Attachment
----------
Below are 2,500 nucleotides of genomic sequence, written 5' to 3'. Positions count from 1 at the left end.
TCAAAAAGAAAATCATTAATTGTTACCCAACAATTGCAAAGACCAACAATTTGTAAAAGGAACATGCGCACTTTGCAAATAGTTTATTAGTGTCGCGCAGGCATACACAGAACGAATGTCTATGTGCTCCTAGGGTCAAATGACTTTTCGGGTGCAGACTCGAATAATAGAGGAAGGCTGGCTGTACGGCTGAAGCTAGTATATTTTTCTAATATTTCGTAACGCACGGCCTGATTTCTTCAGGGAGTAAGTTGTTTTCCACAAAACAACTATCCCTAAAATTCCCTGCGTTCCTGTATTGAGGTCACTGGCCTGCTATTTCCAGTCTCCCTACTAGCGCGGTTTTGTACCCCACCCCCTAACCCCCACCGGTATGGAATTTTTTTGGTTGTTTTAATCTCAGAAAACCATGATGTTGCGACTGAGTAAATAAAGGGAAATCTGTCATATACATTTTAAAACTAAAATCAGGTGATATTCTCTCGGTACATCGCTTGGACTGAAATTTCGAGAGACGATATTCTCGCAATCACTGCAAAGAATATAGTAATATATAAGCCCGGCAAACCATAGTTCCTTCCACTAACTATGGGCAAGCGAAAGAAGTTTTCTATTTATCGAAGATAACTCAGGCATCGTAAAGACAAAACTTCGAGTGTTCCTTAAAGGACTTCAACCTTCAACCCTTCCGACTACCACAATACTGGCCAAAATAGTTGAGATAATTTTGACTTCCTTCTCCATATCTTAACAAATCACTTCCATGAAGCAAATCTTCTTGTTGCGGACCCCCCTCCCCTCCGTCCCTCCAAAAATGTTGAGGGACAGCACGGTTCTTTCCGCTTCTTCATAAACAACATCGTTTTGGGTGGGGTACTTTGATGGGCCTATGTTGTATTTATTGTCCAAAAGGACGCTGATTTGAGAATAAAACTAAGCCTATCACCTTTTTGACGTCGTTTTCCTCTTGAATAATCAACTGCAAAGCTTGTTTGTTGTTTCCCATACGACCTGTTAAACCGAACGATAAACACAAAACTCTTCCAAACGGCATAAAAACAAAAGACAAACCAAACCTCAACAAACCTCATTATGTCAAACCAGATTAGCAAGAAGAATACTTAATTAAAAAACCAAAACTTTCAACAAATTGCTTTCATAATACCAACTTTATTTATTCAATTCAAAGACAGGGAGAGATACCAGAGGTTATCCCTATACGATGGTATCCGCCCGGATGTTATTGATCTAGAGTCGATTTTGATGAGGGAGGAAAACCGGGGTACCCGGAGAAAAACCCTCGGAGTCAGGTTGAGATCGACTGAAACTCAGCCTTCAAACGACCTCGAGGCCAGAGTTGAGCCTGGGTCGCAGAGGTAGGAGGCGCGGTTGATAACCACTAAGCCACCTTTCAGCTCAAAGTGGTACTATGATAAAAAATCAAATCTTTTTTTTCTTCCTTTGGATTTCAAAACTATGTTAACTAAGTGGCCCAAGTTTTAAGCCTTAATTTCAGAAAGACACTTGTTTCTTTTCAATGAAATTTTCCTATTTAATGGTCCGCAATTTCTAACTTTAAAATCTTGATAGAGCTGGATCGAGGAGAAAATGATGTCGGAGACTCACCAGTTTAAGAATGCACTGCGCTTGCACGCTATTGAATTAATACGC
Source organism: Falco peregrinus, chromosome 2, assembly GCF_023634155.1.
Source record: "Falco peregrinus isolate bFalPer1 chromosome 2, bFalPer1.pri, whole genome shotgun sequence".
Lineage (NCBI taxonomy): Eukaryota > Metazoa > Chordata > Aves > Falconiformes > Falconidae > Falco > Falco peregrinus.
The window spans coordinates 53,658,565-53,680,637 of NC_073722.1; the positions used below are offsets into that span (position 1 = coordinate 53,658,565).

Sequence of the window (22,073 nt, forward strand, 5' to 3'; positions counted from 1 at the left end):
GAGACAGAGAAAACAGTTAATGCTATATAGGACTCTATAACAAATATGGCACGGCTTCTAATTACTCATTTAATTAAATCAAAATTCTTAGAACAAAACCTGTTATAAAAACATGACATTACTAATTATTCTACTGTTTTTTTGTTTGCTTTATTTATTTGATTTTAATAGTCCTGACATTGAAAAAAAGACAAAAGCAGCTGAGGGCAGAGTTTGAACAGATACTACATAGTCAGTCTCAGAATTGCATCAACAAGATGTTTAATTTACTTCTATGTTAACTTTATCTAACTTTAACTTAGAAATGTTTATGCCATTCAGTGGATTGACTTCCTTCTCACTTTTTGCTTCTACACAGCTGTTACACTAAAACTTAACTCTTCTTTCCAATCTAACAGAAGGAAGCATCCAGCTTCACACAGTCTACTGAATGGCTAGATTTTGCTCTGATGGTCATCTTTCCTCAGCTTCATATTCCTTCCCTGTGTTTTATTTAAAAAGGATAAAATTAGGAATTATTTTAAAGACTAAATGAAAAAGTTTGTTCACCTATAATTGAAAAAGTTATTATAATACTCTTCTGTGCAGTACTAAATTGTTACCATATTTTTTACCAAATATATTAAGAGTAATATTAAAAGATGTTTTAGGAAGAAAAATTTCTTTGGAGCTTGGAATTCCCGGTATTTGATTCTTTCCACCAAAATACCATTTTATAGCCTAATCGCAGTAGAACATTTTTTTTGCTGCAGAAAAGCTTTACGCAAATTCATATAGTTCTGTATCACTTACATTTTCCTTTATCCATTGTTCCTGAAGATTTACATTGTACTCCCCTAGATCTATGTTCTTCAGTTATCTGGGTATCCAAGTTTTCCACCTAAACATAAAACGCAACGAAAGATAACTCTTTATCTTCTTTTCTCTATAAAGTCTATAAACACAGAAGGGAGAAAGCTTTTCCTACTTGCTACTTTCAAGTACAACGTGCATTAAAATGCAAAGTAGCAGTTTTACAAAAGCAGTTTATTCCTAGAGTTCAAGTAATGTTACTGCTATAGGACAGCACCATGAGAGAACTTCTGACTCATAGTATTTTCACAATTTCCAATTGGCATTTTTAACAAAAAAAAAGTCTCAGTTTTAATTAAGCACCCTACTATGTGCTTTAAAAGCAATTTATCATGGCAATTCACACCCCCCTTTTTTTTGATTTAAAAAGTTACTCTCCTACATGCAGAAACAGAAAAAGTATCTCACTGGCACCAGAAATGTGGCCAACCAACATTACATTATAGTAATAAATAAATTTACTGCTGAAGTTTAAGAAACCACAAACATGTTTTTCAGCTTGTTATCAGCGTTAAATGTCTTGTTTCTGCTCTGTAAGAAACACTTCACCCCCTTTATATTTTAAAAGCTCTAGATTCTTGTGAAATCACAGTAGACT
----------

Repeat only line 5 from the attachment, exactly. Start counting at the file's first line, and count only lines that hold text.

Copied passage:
Lineage (NCBI taxonomy): Eukaryota > Metazoa > Chordata > Aves > Falconiformes > Falconidae > Falco > Falco peregrinus.